4. Sanja says:

    The pojnt of my message is that modern medicine is incompetent in treating most of illnesses. Modern medicine seeks to put the band aid on symptoms and almost never treats the root of the issue. It’s good for the emergency procedures, but for chronic conditions it has not much to offer.

    Here particularily, doctors will not consider hypothyroidism as a possible cause of anemia. Anemia is a symptom of something else greater going on in the body.

    The same with hypotention. Modern medicine will not seek to restore adrenal glands because it assumes that adrenal glands aren’t functioning only when they are just about completely destroyed.

    The similar and more important incompetence of modern medicine can be clearly seen in the way autoimmune illnesses, heart disease illnesses, mental disorders and numerous others are treated. For these cases, “natural medicine” restors the function of the body and thus offers the true relief from an illness, while the modern medicine that employs man-designed medications fails shamefully.

    I am speaking from experience, not just day-dreaming.

    In my opinion, conventional doctors from about 80 years ago were far more competent than the current ones, despite lacking the modern medical equipment and scientific insight.

    I do not wish to upset anyone. I am speaking from my own experience and that of many others’, and strongly feel the need to let others know that there are better ways to treat chronic conditions.

    Wa salam.

  5. Teresa says:

    Jazakallah khair for this article. I have recently found myself in a similar situation and my Dr has told me not to fast right now. However, we need to remember that sometimes anemia, or other deficiencies due to the inability of the digestive system to absorb nutrients properly. I was recently diagnosed with Celiac’s and have found out that I have A LOT of levels out of whack. Until my system heals, nothing I take orally will fix the symptoms I suffer from. 1 out 100 Americans have Celiac’s and 83% of people don’t even realize it.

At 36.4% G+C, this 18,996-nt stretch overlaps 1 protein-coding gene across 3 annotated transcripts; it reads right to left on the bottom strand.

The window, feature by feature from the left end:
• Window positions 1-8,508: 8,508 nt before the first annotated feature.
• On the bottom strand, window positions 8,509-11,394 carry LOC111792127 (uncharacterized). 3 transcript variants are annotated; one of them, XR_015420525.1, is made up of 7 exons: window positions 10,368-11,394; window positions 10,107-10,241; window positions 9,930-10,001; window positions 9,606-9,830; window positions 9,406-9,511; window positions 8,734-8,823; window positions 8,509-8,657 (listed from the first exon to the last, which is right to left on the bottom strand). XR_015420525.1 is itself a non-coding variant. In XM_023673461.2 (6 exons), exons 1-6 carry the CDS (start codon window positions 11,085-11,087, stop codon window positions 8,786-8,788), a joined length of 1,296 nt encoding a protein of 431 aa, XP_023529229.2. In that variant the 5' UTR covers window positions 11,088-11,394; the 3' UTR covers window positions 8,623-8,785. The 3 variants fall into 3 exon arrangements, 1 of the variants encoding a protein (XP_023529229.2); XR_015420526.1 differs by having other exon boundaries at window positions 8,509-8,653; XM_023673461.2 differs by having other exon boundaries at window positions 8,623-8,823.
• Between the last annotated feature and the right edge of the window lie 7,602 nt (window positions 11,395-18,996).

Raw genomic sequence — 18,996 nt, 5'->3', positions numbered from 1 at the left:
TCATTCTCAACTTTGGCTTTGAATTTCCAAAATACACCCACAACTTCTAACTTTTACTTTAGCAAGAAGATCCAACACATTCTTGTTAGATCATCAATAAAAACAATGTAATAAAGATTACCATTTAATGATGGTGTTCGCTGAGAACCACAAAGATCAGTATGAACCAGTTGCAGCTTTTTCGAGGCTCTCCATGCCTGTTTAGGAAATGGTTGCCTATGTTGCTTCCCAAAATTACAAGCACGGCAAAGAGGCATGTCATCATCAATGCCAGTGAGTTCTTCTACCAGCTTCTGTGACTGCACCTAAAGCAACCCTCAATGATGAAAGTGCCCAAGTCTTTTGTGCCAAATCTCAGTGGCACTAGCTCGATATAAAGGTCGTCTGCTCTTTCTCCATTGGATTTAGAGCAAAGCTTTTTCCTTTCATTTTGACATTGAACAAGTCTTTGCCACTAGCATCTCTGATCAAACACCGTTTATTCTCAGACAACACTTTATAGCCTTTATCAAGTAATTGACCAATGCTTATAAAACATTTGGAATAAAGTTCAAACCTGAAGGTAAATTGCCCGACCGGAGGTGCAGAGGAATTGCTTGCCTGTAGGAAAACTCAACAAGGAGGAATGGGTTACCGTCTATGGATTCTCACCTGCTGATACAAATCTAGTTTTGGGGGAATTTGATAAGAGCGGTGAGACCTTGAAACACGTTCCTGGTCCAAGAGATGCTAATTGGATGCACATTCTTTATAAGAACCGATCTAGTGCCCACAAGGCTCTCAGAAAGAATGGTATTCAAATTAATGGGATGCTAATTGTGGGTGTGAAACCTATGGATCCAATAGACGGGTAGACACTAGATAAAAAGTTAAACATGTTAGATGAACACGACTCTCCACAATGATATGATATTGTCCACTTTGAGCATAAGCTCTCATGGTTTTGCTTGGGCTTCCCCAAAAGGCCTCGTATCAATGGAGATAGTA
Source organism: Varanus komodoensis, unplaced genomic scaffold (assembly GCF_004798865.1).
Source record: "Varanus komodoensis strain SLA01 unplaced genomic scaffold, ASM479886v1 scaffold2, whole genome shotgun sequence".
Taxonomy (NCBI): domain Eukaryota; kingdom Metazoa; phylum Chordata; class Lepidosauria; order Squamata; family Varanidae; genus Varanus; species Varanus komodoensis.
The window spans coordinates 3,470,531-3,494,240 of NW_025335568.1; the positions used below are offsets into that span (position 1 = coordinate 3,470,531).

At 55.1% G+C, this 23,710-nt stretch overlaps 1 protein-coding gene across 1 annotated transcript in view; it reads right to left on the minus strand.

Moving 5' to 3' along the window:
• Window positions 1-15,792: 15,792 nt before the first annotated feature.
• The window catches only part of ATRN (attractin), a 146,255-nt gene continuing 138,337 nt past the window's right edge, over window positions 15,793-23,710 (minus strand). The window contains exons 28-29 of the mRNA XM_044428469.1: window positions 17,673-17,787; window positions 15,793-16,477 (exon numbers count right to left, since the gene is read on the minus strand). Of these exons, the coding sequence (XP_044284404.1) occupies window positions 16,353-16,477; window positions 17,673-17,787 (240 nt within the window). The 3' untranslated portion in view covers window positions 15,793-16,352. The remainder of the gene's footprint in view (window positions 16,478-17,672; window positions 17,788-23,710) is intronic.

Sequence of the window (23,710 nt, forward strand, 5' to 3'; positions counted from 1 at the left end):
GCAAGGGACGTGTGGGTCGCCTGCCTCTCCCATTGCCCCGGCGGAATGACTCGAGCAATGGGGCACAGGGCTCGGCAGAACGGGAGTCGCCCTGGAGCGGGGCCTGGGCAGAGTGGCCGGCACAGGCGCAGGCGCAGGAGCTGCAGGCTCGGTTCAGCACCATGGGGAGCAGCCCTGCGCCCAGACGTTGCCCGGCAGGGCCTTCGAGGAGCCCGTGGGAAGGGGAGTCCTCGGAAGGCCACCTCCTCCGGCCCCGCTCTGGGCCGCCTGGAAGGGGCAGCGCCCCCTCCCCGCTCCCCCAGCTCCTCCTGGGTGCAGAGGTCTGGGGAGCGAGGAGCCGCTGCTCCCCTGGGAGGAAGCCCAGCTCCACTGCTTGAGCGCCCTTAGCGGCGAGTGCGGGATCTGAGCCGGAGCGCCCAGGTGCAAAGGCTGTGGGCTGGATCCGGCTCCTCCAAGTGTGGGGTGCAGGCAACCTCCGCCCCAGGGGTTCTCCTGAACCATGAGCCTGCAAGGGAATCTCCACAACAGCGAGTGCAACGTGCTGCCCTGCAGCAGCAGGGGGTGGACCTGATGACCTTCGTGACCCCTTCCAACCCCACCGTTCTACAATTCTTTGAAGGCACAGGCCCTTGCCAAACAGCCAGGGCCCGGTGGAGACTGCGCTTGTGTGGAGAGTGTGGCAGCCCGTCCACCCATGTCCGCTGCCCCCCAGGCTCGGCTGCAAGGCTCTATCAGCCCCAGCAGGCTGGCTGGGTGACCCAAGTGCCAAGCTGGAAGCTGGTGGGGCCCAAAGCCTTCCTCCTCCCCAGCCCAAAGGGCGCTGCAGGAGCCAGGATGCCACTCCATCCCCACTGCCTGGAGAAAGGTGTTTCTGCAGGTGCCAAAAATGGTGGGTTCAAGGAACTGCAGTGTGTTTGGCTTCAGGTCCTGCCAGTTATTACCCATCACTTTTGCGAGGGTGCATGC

6. monica says:

    Anaemia does not always equal iron deficiency, that is only one cause. Modern medicine does seek to find a root cause and tailor treatment towards that. Blanket advice and negativity towards proven medical orthodox guidelines is unsafe and potentially dangerous. Again postural hypotension (low blood pressure on standing) is a symptom of an underlying cause and adrenal insufficiency is one of the rarer causes of this. If she is severely anaemic for other reasons other than that, pumping someone with steroids un-necessarily is very dangerous.

  7. monica says:

    Being a specialist doctor I’ve seen 100′s of patients lives turned around by the treatment of chronic illness. It is unfortunate that you haven’t had the same. But modern medicine can given you a much better idea through proven widespread studies and research of their success rates unlike unconventional alternative medicine.